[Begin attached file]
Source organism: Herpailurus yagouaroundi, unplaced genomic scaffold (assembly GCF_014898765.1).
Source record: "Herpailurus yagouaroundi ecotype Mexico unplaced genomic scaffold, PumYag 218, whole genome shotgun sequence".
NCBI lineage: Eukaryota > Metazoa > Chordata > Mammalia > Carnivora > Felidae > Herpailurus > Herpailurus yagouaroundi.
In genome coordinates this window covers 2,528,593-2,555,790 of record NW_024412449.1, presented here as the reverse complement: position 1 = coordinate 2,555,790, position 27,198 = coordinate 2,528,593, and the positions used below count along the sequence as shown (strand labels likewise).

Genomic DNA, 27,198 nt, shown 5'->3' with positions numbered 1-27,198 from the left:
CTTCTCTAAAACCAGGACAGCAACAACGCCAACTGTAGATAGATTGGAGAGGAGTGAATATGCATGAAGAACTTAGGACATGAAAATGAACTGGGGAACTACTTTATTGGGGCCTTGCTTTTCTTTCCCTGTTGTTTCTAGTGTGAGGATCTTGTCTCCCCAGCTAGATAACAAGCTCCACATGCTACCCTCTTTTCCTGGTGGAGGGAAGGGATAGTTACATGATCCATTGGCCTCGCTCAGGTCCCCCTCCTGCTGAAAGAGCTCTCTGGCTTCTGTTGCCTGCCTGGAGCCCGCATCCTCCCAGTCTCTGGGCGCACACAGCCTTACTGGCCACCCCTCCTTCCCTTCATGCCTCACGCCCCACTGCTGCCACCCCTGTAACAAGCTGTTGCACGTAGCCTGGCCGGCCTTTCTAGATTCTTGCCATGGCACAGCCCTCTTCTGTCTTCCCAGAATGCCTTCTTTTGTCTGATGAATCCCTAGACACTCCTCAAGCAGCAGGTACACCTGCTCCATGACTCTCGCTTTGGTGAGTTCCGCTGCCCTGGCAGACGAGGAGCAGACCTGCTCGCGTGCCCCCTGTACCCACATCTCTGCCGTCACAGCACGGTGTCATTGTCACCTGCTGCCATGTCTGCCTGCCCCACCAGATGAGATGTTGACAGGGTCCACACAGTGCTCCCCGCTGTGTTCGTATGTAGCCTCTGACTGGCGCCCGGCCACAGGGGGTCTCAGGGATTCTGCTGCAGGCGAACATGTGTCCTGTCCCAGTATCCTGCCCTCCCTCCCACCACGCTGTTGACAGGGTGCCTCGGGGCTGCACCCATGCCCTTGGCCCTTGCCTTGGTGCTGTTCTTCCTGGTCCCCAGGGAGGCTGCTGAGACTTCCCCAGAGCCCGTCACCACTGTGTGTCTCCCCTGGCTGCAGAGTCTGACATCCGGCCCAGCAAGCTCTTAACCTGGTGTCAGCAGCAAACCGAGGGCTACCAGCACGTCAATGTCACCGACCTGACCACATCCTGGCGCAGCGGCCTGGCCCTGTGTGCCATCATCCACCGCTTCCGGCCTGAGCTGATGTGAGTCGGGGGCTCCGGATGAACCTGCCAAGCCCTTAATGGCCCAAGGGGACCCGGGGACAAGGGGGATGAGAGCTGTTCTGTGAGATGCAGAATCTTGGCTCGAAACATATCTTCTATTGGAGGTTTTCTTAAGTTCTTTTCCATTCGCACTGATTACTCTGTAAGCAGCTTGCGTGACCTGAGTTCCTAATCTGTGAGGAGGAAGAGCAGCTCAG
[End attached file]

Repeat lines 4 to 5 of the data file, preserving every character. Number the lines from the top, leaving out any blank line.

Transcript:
In genome coordinates this window covers 2,528,593-2,555,790 of record NW_024412449.1, presented here as the reverse complement: position 1 = coordinate 2,555,790, position 27,198 = coordinate 2,528,593, and the positions used below count along the sequence as shown (strand labels likewise).

Genomic DNA, 27,198 nt, shown 5'->3' with positions numbered 1-27,198 from the left: